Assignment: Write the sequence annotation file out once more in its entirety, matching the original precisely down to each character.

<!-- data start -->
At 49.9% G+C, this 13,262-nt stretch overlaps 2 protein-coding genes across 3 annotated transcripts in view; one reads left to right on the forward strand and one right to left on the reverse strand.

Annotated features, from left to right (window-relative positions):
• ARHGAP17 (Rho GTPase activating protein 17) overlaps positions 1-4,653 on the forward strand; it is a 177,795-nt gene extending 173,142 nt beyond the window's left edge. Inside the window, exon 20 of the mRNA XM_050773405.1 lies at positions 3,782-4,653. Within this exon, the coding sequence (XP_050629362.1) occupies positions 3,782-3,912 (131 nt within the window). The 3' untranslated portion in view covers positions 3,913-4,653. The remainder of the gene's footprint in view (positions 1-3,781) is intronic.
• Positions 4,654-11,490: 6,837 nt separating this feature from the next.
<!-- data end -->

At 49.9% G+C, this 13,262-nt stretch overlaps 2 protein-coding genes across 3 annotated transcripts in view; one reads left to right on the forward strand and one right to left on the reverse strand.

Annotated features, from left to right (window-relative positions):
• ARHGAP17 (Rho GTPase activating protein 17) overlaps positions 1-4,653 on the forward strand; it is a 177,795-nt gene extending 173,142 nt beyond the window's left edge. Inside the window, exon 20 of the mRNA XM_050773405.1 lies at positions 3,782-4,653. Within this exon, the coding sequence (XP_050629362.1) occupies positions 3,782-3,912 (131 nt within the window). The 3' untranslated portion in view covers positions 3,913-4,653. The remainder of the gene's footprint in view (positions 1-3,781) is intronic.
• Positions 4,654-11,490: 6,837 nt separating this feature from the next.